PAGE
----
I dropped using my lovely Mac SE30 in the early nineties because of lack of good databases, and moved back to Windows until 2010. SQLite and Core Data seemed powerful enough to serve my need of prototyping and building enterprise application. Alas – they weren’t.
Being fostered on Paradox databases first, and later MS SQL Server, Core Data on iOS is a hell of complications.
Enter Sensible Table View (STV) Framework
Last year however, a cool framework from Sensible Cocoa (at $100) came to my knowledge and I bought it.
Sadly, the framework, created by Tarek Sakr, lacked documentation, at least at my level. I tried, but had to drop it.
I then had a round with Filemaker Pro, witch provide a nice way to prototype database application. I didn’t however, see any way to make sellable apps in the App Store, and in late spring, when my test-version expired, I dropped it also.
STV 3.0 – finally a decent version
Then Sensible Cocoa began promoting an upcoming new version with documentation, and I had something to wait for. When it arrived, I had to shell out another $125 (I hate being billed for developer stuff!), but no documentation appeared. Finally in version 3.08 it appeared and I could start using it. Vacation approached however, and now I’m in it.
I thought I’d just follow the book, and write every code character. By the way, copying isn’t without danger either…
Copying code from PDF sometimes includes strange invisible characters that destroys the project. You get a lot of not-resolvable and not-visible errors. The solution is to first copy the text to a text-editor like Byword, then copy it again, and finally paste it to XCode.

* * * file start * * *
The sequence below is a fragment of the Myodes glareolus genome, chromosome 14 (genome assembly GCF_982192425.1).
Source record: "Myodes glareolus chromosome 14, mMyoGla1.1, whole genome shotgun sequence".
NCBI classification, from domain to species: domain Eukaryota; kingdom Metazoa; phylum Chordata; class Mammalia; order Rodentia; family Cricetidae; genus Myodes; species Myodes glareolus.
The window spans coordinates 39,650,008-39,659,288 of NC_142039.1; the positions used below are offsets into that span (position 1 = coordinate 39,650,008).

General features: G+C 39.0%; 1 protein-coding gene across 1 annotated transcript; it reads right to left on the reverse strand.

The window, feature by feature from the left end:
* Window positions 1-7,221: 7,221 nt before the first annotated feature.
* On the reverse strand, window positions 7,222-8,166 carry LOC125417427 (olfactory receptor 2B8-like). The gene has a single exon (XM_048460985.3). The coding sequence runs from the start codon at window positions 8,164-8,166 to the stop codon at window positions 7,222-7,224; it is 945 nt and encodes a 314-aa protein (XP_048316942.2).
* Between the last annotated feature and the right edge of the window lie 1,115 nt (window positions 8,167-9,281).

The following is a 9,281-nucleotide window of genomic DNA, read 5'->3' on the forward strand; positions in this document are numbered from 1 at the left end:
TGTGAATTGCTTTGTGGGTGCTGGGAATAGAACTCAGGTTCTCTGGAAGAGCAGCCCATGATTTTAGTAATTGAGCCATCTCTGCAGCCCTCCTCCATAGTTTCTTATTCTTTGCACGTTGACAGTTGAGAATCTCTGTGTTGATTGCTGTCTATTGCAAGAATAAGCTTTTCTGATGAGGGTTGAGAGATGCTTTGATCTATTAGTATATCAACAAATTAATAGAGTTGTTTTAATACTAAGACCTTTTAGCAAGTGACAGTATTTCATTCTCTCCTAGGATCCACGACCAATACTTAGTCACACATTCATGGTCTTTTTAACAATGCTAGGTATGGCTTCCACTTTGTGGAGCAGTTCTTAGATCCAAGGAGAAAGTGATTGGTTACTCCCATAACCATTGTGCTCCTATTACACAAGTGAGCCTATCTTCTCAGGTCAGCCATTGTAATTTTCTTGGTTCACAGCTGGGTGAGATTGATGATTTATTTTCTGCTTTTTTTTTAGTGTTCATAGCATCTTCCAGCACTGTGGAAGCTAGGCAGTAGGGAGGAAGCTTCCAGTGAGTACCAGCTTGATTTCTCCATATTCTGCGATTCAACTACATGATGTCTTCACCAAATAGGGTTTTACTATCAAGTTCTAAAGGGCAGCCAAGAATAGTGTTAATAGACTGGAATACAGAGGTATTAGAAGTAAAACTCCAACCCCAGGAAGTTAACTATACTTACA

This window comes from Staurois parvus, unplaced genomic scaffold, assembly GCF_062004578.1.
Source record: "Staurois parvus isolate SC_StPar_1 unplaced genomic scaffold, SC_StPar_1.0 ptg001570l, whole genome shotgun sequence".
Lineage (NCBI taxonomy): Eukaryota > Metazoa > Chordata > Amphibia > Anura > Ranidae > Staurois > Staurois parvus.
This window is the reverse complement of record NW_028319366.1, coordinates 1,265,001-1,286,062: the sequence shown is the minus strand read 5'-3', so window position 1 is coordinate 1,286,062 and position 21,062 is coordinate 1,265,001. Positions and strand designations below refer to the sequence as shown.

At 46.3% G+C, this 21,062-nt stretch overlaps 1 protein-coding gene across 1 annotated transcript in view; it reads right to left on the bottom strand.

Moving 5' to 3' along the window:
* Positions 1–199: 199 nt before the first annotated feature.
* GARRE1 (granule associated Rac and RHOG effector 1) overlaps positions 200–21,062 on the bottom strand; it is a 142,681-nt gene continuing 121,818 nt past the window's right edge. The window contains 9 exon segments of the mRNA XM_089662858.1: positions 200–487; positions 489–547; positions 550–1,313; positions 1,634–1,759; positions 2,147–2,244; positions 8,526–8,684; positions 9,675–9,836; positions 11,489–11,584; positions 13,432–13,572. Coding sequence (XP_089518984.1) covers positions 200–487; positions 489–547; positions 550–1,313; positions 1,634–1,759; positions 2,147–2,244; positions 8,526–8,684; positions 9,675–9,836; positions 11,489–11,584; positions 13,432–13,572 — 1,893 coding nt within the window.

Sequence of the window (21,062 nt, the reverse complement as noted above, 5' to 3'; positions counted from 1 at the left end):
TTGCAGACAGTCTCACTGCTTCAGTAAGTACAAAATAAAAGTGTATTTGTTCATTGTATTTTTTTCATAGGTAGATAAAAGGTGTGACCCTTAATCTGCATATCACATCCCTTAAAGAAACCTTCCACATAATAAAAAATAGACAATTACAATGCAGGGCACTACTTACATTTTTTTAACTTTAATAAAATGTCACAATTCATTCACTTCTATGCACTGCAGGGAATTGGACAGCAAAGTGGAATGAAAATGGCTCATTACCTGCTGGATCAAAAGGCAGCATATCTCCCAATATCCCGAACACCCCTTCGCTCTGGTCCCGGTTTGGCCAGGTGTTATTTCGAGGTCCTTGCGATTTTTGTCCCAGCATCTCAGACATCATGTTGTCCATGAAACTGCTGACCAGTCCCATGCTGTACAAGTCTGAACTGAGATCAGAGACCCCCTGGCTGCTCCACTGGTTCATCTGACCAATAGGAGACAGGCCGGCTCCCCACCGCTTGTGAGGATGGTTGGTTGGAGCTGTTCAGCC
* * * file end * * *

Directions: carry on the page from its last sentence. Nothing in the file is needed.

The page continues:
Back to school
The two-first sections was well known to me, and I started again with Section 3, Setting up STV. Tarek explains well but asks us to name the view-controller RootViewController, which he later calls iPhoneViewController, before he settles down on iPhoneRootViewController for the main part of his book.
A silly detail, but for SQL server people like me, it drove me nut. In the learning phase, inconsistencies just slows us down. I hope Tarek correct these annoyances….
In Section 4 begins the fun — Exploring the possibilities. Tarek let us create a decent task app, and he starts us with a simple task object. He guides you through his structure:
- Setting up the screen
- Create the objects definition
- Create property definitions
- Create an instance of the objects
- Create the section(s) for the task object
It’s fun and it’s a bit magical!
Tarek describes his ingenious STV30 architecture like this:
An SCTableViewModel defines a table view model with several sections, each section being of type
SCTableViewSection. Each SCTableViewSection can contain several cells, each cell being of type
SCTableViewCell. SCTableViewModel’s functionality can also be extended using
SCTableViewModelDataSource and SCTableViewModelDelegate.
Progression is smooth and well
Tarek leads you from the single Task object, to a list of objects, adding TaskStep object, and gradually opening for more advanced controls like switch and date-pickers.
I’m now finished with the objects and heading for the real stuff – Core Data. I’ll update the post when I’m further down in Tarek’s PDF…
For me STV is still a of bit black magic, and I’m not sure if I dare to release a commercial app on that. But for prototyping I’m all in. I agree with Tarek -
STV3.0 is exciting indeed!